- or EC$ 22 million

6-year grand total 2014-2019 inclusive
= US$ 10 million dollars
= EC$ 27 million dollars

7-year grand total 2014-2020 inclusive
= US$ 13 million dollars
= EC$ 35 million dollars

--

OTHERS

(All figures US$ million unless otherwise noted)

Others - 2011 - 6
Others - 2012 - 7
Others - 2013 - 8

Others - 2014 - 8
Others - 2015 - 9
Others - 2016 - 10
Others - 2017 - 11
Others - 2018 - 12

6.14 percent of shares US$ 52 million
- or BD$ 104 million
- or EC$ 140 million

6-year grand total 2014-2019 inclusive
= US$ 66 million dollars
= EC$ 178 million dollars

7-year grand total 2014-2020 inclusive
= US$ 80 million dollars
= EC$ 216 million dollars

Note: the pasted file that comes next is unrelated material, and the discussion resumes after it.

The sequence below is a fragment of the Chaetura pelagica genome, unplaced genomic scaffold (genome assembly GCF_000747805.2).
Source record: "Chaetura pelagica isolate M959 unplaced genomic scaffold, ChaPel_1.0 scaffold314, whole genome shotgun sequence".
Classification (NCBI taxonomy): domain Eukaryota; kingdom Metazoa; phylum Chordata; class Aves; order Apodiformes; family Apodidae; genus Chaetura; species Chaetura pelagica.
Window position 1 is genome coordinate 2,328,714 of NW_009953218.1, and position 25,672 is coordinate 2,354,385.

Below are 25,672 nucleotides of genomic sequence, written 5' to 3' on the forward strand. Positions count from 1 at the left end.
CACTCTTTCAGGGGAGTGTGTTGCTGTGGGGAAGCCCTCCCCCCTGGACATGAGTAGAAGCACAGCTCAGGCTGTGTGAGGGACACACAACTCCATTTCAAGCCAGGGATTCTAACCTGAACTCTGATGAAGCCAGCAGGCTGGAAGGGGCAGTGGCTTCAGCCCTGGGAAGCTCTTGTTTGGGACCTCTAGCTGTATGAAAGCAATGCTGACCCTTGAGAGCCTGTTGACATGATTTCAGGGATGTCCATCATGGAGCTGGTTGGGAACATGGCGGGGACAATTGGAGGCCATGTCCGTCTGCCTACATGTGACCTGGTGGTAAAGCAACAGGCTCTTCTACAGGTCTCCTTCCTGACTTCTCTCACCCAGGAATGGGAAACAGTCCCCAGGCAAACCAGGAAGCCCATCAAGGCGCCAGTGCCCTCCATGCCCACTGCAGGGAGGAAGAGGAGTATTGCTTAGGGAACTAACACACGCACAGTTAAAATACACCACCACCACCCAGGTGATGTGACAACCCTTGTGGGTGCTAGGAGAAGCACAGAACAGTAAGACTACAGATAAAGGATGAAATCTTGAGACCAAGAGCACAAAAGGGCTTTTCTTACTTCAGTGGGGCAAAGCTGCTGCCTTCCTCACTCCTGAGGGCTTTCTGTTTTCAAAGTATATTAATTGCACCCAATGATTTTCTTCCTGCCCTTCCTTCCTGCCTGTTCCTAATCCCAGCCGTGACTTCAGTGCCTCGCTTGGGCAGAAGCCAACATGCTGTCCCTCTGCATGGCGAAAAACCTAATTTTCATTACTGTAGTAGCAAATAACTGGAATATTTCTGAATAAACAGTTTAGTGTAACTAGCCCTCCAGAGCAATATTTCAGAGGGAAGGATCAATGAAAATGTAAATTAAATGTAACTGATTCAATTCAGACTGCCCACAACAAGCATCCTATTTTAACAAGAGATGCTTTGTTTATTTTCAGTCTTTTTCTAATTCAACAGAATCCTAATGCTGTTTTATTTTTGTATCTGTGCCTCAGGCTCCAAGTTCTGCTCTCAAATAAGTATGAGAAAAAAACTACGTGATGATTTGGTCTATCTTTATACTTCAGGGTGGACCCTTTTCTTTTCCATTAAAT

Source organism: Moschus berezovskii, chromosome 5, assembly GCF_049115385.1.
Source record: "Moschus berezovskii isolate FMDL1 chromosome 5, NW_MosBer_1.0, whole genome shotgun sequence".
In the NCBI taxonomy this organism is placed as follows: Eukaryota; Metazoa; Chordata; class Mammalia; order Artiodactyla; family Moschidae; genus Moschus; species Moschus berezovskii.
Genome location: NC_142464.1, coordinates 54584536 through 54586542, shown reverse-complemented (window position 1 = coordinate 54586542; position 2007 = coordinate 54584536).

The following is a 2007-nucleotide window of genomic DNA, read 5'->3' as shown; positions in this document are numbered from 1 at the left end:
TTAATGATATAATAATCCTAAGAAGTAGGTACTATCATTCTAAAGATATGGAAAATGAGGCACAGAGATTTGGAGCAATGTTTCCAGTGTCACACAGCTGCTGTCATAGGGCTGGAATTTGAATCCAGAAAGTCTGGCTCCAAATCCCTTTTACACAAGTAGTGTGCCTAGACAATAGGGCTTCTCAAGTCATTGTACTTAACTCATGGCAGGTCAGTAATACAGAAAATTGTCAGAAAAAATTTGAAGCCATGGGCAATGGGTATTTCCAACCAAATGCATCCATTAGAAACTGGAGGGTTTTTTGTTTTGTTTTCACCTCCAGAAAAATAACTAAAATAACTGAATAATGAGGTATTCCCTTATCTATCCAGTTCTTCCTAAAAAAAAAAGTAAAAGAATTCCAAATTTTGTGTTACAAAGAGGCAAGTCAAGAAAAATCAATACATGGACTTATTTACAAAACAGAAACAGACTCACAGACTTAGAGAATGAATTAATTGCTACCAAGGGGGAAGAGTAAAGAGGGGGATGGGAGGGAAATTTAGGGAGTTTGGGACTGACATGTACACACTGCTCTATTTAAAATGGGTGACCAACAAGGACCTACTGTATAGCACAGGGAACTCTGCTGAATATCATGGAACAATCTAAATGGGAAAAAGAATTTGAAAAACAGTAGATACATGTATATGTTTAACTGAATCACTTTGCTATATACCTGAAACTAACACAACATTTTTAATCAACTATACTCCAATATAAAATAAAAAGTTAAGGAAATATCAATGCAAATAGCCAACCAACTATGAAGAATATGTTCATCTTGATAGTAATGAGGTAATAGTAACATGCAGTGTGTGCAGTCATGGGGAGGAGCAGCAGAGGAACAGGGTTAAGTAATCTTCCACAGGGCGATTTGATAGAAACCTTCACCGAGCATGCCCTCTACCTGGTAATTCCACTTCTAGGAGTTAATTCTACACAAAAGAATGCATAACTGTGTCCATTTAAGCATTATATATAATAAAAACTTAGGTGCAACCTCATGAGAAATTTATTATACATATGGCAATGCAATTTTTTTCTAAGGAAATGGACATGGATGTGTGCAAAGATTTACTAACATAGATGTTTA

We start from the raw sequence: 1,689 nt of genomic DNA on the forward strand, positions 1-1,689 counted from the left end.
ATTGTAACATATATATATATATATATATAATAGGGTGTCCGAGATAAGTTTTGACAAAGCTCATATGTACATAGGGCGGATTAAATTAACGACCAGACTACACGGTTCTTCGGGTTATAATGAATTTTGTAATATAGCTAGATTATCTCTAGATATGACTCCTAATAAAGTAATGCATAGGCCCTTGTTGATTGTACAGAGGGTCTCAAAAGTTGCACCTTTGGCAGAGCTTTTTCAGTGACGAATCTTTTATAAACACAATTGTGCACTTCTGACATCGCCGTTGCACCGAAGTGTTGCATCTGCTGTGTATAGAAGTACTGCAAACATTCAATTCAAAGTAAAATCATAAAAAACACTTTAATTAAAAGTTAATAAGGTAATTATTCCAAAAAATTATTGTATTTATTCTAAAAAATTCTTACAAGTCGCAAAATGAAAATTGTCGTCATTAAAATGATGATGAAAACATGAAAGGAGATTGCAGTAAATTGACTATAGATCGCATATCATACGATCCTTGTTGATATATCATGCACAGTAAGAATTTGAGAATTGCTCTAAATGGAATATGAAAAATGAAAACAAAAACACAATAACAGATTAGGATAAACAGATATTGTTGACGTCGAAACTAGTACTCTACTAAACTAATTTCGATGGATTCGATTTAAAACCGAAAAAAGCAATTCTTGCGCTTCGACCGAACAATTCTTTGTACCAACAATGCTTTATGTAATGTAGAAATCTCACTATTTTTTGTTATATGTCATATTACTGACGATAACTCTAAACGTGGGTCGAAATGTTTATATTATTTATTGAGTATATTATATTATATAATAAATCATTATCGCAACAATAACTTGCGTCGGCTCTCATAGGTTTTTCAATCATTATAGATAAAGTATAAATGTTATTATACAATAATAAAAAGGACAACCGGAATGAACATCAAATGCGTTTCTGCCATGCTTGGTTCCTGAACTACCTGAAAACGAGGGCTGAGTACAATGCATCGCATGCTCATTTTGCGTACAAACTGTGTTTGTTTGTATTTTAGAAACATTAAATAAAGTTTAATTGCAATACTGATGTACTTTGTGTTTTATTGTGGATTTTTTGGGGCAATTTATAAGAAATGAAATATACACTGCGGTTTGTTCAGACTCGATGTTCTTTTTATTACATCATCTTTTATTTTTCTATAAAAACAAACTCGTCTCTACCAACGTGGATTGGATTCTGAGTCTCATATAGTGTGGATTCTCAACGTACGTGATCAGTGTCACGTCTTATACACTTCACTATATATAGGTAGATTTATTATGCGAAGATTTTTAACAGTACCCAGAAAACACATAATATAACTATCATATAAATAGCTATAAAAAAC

With an average remaining annual shortfall of EC$8.5 million, in 2014 the 21 "Other" shareholders would EACH have to find over EC$400,000 every year (and rising at the average +10.16%, of course).

--

(OTHERS = all the other minority shareholders of LIAT... the following is taken directly from LIAT's web page...)

GOVERNMENT OF GRENADA
GOVERNMENT OF GUYANA
GOVERNMENT OF JAMAICA
GOVERNMENT OF ST. KITTS AND NEVIS
GOVERNMENT OF MONTSERRAT
GOVERNMENT OF ST. LUCIA
GOVERNMENT OF TRINIDAD AND TOBAGO
ANTIGUA COMMERCIAL BANK
ANTIGUA BARBUDA INVESTMENT BANK
ACB INVESTMENT CO. LTD
ANTIGUA & BARBUDA WORKERS UNION
BWIA WEST INDIES AIRWAYS LTD.
CARIBBEAN AIRWAYS
HKH (ANTIGUA) LTD.
LEEWARD ISLANDS AERONAUTICAL ENGINEERS ASSOCIATION
LIAT STAFF PROVIDENT FUND
NATIONAL COMMERCIAL BANK OF DOMINICA LTD.
NATIONAL COMMERCIAL BANK OF GRENADA
JOAN B. SLACK
STATE INSURANCE CORPORATION
ST. JOHN'S CO-OPERATIVE CREDIT UNION